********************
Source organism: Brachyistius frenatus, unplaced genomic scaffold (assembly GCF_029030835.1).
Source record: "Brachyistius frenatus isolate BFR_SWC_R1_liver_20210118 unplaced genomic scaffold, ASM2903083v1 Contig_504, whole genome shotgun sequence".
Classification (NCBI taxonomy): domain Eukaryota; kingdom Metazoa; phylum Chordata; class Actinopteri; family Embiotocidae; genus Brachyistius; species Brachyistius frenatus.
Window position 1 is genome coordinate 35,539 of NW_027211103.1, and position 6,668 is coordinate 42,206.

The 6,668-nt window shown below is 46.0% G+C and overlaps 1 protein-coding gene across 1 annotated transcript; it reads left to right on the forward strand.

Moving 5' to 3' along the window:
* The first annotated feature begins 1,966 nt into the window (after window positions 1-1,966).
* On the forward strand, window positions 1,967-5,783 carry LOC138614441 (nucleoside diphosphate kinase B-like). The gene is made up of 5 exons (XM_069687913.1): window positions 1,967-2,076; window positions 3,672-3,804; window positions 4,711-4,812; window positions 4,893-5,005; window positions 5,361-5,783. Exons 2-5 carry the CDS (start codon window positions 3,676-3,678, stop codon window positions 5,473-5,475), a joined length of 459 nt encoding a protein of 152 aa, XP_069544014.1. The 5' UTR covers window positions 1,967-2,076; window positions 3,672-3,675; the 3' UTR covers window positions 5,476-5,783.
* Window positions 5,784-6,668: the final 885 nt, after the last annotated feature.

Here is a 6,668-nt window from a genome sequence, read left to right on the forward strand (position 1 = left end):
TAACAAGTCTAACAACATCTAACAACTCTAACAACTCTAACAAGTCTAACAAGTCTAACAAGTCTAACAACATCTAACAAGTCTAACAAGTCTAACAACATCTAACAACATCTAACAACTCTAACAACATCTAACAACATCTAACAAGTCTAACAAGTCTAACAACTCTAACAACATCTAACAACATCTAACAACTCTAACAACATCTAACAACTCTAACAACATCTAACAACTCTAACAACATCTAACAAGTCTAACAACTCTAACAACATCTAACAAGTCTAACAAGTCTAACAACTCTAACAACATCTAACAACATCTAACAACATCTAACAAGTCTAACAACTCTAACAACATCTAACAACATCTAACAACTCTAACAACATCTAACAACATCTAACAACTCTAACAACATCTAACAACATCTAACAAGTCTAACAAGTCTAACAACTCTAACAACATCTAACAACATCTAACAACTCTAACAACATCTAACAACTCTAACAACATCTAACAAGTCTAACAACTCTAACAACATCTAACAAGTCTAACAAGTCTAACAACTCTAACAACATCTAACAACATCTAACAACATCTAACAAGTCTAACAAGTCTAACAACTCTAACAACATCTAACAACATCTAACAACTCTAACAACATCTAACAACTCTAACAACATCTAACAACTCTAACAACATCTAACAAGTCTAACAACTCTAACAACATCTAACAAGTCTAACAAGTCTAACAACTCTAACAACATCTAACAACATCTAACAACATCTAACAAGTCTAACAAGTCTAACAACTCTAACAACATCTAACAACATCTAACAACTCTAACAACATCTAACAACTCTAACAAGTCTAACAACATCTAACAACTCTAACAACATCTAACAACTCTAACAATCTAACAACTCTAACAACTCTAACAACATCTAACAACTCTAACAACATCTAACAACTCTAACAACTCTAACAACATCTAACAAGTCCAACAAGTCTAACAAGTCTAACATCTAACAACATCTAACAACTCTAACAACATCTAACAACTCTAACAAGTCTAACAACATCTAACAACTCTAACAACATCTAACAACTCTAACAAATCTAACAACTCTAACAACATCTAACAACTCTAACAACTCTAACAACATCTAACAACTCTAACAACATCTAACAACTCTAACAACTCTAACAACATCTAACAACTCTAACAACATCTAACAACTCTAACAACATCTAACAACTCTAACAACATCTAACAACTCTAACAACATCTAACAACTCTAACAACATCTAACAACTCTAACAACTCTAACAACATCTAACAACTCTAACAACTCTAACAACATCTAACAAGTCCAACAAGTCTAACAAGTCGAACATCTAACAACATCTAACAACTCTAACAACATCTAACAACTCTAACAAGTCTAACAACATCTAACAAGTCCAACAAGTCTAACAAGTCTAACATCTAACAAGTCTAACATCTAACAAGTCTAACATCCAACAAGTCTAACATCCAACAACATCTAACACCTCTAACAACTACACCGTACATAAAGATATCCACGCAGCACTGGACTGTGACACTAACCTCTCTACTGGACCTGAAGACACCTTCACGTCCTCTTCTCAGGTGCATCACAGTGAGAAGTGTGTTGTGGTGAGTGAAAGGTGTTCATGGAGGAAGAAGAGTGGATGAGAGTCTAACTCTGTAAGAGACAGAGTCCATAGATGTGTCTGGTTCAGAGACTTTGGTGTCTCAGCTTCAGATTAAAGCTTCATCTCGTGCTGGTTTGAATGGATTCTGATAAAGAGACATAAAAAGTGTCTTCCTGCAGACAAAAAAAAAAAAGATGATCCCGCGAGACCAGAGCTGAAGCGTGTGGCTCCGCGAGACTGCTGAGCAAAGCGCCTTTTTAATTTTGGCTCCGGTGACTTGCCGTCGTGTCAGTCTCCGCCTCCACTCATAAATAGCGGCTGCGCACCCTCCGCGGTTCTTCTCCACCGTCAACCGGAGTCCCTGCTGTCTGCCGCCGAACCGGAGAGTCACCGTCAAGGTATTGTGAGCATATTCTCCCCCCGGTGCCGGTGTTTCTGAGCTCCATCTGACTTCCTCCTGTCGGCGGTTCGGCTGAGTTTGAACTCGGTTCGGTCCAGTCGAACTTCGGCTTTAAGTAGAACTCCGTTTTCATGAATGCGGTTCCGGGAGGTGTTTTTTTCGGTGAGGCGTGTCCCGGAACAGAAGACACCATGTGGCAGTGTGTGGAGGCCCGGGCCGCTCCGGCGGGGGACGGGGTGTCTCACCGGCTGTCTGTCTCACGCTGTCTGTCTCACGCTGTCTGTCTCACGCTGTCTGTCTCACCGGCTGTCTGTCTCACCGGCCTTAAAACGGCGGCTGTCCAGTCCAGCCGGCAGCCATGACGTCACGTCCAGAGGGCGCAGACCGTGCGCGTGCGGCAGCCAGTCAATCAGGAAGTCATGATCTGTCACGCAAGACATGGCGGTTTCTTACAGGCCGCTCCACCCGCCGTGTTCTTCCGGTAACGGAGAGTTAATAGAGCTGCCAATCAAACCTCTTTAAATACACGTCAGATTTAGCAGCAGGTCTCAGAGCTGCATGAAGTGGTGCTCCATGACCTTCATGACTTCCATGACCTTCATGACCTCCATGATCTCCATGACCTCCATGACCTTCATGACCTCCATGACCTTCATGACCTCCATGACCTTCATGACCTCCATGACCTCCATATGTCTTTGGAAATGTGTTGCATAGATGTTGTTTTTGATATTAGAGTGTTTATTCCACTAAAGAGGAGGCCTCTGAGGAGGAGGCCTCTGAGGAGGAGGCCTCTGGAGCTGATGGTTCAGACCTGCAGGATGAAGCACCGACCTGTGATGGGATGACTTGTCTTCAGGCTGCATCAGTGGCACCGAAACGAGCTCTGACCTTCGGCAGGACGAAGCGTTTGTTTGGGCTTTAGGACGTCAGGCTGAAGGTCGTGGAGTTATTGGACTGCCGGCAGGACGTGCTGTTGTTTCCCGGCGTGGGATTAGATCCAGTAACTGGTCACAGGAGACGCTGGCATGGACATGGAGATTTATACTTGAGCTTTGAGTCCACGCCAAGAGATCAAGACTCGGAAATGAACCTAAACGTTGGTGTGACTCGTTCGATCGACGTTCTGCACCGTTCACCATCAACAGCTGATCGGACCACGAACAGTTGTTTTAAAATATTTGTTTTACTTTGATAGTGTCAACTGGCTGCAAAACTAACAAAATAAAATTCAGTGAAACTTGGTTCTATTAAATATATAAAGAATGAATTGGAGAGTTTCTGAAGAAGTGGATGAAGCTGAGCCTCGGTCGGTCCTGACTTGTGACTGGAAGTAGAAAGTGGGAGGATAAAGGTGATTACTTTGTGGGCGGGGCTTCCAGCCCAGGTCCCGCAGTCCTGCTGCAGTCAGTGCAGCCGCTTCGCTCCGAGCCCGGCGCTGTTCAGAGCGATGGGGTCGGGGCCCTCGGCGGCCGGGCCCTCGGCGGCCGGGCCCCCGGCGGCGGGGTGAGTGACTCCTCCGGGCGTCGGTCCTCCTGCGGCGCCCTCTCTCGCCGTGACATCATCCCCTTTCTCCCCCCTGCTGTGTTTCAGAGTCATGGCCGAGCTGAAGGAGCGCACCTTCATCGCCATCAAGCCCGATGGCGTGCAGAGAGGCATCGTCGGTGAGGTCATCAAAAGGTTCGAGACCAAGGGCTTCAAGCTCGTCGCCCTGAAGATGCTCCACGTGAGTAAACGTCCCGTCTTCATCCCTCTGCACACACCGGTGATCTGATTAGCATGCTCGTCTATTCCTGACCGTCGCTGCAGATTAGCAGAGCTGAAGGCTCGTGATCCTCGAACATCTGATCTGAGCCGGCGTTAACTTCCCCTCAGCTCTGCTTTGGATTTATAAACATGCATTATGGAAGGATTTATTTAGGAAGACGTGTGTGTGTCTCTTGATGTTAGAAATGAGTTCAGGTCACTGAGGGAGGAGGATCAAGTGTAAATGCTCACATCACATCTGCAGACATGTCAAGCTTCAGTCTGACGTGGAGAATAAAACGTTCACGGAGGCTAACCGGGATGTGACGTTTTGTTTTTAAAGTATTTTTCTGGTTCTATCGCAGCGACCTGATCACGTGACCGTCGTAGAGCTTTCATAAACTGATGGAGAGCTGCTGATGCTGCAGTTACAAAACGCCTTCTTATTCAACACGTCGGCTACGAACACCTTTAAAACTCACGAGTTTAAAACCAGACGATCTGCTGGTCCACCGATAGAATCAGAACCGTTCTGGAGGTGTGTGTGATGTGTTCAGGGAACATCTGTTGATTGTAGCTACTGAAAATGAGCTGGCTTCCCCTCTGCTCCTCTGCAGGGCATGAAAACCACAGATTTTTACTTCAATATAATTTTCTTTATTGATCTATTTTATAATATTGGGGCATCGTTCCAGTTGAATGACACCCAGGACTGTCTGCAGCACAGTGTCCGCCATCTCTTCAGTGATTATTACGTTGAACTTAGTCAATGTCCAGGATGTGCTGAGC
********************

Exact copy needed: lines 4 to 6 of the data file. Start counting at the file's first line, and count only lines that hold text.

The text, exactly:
Window position 1 is genome coordinate 35,539 of NW_027211103.1, and position 6,668 is coordinate 42,206.

The 6,668-nt window shown below is 46.0% G+C and overlaps 1 protein-coding gene across 1 annotated transcript; it reads left to right on the forward strand.

Moving 5' to 3' along the window: